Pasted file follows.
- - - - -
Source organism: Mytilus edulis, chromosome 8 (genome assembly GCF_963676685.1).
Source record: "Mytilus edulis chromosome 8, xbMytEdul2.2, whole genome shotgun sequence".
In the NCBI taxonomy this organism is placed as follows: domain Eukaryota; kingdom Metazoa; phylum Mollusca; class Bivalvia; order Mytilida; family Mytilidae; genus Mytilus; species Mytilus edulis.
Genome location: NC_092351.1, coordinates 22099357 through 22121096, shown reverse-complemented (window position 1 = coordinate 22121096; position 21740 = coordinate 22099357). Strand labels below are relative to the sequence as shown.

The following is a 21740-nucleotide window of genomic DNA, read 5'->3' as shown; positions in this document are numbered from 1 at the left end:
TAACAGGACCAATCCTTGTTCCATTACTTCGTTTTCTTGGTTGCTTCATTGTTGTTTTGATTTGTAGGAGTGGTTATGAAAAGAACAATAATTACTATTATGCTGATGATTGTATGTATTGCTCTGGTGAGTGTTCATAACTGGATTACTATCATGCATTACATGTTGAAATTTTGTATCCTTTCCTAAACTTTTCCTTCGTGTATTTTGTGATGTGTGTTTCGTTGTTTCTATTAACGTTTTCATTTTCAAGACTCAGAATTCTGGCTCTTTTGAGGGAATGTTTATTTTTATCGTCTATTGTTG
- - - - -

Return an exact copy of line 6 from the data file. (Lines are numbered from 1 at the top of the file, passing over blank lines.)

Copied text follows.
TAACAGGACCAATCCTTGTTCCATTACTTCGTTTTCTTGGTTGCTTCATTGTTGTTTTGATTTGTAGGAGTGGTTATGAAAAGAACAATAATTACTATTATGCTGATGATTGTATGTATTGCTCTGGTGAGTGTTCATAACTGGATTACTATCATGCATTACATGTTGAAATTTTGTATCCTTTCCTAAACTTTTCCTTCGTGTATTTTGTGATGTGTGTTTCGTTGTTTCTATTAACGTTTTCATTTTCAAGACTCAGAATTCTGGCTCTTTTGAGGGAATGTTTATTTTTATCGTCTATTGTTG